Every day we have instances of local councillors making comments that are contentious, misleading, provocative – even, to some people, offensive. What is the proper remedy for those who might happen to disagree with a particular comment? We are fortunate to live in a free and democratic society which allows those of us who disagree with our local councillors to make our views known…and to vote for someone else at the next election. Political parties can also use the sanction of withdrawing the whip and/or deselecting any councillor whose views it regards as unacceptable. But the councillor should also be entitled to continue expressing his or her views and to stand for re-election (if necessary as an independent.) We really don’t want some Council committee to subvert the democratic process by sanctioning or removing from office a councillor for expressing an opinion that the high minded worthies have decided they dislike.
So it is welcome news that the Government is not recreating the Standards Board of England. The Committee on Standards in Public Life review of local government ethical standards had predictably decided that more Quangos and regulations were the answer. The Government responded:
“The Standards Board regime allowed politically motivated and vexatious complaints and had a chilling effect on free speech within local government. These proposals would effectively reinstate that flawed regime. It would be undesirable to have a government quango to police the free speech of councillors; it would be equally undesirable to have a council body (appointed by councillors, and/or made up of councillors) sitting in judgment on the political comments of fellow councillors.”
There was a particularly chilling proposal from the Committee on Standards in Public Life. It proposed that:
“Councillors should be presumed to be acting in an official capacity in their public conduct, including statements on publicly accessible social media. Section 27(2) of the Localism Act 2011 should be amended to permit local authorities to presume so when deciding upon code of conduct breaches.”
The Government responds:
“As the government outlined to Parliament in March 2021 on tackling intimidation in public life: ‘It is important to distinguish between strongly felt political debate on the one hand, and unacceptable acts of abuse, intimidation and violence on the other. British democracy has always been robust and oppositional. Free speech within the law can sometimes involve the expression of political views that some may find offensive: a point that the government has recognised in a Department for Education policy paper. But a line is crossed when disagreement mutates into intimidation, which refuses to tolerate other opinions and seeks to deprive others from exercising their free speech and freedom of association.’ It is important to recognise that there is a boundary between an elected representative’s public life and their private or personal life. Automatically presuming (irrespective of the context and circumstances) that any comment is in an official capacity risks conflating the two.”
Even better though, would be measures to strengthen the right to free speech for our elected representatives. Take the case of Lisa Townsend, the Police and Crime Commissioner for Surrey. Last November, the Surrey Police and Crime Panel cleared her of “misconduct” after complaints about her views on transgenderism. But a more recent complaint (concerning Townsend retweeting a comment from JK Rowling) was upheld by the complaints sub-committee of the Surrey Police and Crime Panel. It is missing the point to get drawn into a debate about transgenderism. The Surrey Police and Crime Panel and equivalent bodies should be abolished. Even if they grandly decide (while claiming thousands of pounds in allowances from us for the benefit of their wisdom) that some comment or another of Townsend’s is “acceptable” the process is a great waste of her time and emotional energy. That too has a “chilling effect.” PCCs and councillors find it prudent to only make the most bland and banal of comments. A better model would be for them to be free to express their views clearly and robustly and for the electorate to determine their fate.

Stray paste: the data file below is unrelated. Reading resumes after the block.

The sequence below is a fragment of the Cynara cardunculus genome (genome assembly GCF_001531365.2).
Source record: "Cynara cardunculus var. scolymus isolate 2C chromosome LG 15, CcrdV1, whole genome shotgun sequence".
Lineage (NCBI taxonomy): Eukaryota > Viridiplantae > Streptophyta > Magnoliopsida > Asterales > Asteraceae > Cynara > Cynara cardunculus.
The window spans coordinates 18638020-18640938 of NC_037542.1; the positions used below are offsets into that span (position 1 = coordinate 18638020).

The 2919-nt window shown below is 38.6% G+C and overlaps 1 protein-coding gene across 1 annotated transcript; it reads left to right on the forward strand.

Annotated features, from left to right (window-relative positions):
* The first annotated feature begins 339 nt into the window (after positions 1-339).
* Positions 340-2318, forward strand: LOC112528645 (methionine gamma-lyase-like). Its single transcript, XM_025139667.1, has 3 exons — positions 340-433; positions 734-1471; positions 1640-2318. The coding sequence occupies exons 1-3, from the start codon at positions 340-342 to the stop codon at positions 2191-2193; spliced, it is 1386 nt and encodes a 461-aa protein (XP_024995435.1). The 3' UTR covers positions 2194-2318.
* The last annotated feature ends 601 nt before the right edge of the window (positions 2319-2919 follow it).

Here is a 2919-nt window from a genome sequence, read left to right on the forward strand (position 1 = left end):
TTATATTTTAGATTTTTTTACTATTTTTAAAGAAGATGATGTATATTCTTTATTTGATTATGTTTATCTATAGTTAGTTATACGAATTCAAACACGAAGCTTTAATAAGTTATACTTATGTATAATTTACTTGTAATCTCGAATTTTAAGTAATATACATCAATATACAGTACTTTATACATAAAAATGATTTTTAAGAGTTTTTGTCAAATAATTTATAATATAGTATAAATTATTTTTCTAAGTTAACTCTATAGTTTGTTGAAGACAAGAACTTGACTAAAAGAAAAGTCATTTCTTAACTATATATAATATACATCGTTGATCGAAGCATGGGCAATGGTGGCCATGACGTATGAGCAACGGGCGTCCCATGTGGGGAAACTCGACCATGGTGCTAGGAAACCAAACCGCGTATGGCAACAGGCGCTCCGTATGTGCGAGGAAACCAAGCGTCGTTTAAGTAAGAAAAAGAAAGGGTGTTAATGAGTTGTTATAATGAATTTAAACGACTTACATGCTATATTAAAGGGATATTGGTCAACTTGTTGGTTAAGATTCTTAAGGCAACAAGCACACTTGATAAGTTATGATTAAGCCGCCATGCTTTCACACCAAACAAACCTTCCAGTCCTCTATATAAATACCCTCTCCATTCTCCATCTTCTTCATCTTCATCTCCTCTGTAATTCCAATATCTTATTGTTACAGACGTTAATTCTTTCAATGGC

Before you all cheer too loudly I would point out that that would mean Labour councillors making comments that Conservatives might well find offensive, would escape official sanctions too. In 2006, Ken Livingstone was suspended for a month as Mayor of London by the Adjudication Panel of England. Livingstone had compared a journalist to a concentration camp guard. He was found to have “brought his office into disrepute.” He certainly had – in that and countless other ways. But the remedy came through the ballot box a couple of years later. A Labour councillor in Wandsworth tweeted the other day that the Chancellor of the Exchequer (who was born in Southampton) “should go back to India.” Awful. But elections are next month.
I certainly do not suggest that councillors should be above the law. If there is corruption or incitement to violence then the police should get involved – as with anyone else. But let’s sweep away all the prissy monitoring officers, panels, boards, and commissions. They might regard themselves as maintaining “standards”. The reality is that they have a stultifying impact on debate which is corrossive for local democracy.